The Jobs Minister says she hasn't given up on a plan to lure Irish emigrants back home.
The Minister for Jobs, Enterprise and Innovation says she hasn't given up on a plan to lure Irish emigrants back home.
A pre-budget proposal from Mary Mitchell O'Connor's department, which would have offered a 30% tax rate for returning emigrant graduates earning more than €60,000, caused widespread controversy.
The so-called "emigrants' tax" was aimed at those in specialist jobs in areas such as medicine, science, IT and finance.
However, Taoiseach Enda Kenny was later forced to dismiss the idea, saying in the Dáil that: "Somebody away in London or New York or America, wherever, and they come back, and they're working in the same facility as somebody else and they're paying a different rate of tax simply because they've come back?
"I would regard that as being unfair and discriminatory, of course."
Speaking on Down To Business on Sunday, Mary Mitchell O'Connor stated that, while the tax had been scrapped in its current guise, her department would be looking at bringing something similar to the table again, as there was some merit to the idea behind it.
"I have been meeting all the business people around the country. The first thing they tell me, their biggest issue, is to find skilled staff, to find people that are work ready and that have the skills," explained Minister Mitchell O'Connor. "So, where do you look? One place that I thought would be a very good place, and I still think it, is our emigrants.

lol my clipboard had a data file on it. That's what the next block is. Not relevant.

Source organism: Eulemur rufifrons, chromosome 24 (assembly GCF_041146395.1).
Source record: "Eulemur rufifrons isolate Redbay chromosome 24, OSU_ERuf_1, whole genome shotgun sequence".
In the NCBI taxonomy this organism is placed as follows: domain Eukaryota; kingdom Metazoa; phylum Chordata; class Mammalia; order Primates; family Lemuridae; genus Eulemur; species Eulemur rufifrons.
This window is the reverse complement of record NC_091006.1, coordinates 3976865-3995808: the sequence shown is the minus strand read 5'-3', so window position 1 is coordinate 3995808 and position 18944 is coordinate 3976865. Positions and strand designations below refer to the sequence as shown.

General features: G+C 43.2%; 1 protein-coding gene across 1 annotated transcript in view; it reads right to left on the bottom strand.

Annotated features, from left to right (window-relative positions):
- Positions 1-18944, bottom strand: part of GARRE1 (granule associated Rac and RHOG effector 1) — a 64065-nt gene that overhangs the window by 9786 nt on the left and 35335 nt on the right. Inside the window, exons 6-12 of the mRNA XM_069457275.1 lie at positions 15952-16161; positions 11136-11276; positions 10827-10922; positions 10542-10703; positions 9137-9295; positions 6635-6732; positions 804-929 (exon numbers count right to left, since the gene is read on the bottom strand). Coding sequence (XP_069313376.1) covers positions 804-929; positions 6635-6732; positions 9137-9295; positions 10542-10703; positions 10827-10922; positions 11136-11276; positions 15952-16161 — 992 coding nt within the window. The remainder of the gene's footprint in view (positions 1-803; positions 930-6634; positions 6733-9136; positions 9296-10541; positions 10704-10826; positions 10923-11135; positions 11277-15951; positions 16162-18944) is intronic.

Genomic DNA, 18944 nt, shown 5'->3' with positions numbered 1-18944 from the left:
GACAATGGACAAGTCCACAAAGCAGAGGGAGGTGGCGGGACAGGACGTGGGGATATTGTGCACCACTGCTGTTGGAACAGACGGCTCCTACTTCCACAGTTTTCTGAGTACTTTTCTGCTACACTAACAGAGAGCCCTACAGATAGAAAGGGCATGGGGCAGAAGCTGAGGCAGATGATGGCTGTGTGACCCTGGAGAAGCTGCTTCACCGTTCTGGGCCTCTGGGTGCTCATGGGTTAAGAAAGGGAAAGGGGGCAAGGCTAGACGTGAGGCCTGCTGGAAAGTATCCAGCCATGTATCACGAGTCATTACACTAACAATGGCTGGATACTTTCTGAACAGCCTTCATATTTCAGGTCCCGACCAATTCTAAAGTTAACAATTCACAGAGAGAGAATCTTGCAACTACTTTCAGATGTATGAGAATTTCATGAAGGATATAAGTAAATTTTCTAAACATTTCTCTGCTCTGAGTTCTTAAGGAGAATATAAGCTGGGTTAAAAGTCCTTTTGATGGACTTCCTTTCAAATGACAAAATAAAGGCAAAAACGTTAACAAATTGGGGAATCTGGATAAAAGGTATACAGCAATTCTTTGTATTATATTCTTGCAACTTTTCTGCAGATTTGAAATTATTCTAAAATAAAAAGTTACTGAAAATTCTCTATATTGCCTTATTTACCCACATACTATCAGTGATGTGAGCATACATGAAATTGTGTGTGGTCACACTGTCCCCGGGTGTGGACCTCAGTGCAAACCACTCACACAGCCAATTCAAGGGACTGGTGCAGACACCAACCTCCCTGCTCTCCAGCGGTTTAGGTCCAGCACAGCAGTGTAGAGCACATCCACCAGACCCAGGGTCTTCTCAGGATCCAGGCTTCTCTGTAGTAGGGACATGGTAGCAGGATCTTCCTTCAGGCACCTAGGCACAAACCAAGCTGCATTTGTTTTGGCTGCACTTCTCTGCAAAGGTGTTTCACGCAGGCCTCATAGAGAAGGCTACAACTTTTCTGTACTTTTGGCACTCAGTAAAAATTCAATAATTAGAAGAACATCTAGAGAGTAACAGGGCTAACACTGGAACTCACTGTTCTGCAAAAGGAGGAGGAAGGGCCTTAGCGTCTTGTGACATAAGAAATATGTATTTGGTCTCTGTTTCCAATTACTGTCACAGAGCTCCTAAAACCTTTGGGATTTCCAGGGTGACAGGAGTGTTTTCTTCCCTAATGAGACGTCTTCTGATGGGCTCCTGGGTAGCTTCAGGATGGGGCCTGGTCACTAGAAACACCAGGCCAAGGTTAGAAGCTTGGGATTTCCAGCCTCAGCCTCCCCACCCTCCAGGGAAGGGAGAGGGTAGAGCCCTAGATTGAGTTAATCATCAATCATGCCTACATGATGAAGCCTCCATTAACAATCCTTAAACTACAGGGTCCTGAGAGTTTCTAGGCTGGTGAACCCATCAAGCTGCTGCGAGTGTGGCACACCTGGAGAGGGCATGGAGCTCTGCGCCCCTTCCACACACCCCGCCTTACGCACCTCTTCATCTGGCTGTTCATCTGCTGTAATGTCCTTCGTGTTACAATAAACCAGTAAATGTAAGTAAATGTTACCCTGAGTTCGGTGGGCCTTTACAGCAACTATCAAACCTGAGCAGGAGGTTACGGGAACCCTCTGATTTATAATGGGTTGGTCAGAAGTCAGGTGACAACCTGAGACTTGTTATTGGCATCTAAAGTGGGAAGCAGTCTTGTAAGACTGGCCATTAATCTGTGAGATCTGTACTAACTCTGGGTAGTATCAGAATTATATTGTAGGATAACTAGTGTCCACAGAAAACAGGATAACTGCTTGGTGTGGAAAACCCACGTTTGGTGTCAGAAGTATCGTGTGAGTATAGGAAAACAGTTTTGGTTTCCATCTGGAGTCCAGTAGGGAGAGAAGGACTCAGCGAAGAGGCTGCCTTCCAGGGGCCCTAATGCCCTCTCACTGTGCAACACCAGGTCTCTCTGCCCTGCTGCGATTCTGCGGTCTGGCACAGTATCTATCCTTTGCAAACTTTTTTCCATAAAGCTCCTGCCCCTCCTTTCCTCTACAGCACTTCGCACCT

"Our emigrants left our country between 2008-2011. They couldn't get jobs, but we had educated them, we had trained them up in apprenticeships, and our country actually needs them back in Ireland.
"We'll look at it again, we'll look at it in a different way. I've had words, I've spoken with the Minister of Finance and our department will go back again," she added, "because we have to respond to what the business leaders and entrepreneurs are telling us that they need."
The Minister also stated that the budget, which was announced earlier this week, contained a number of measures aimed at addressing the problems which were highlighted in the criticisms of the proposed tax. However, she noted that the government has set out its stall when it comes to bringing emigrants home.
"In the program for government that was agree with Fine Gael and Fianna Fáil, there's actually a commitment in that to bring back 70,000 emigrants, so how will we do it?"
"Of course, there are other issues for the emigrants and for our own people [...] Childcare is an issue, housing is an issue and we've tried to address all of that in the budget."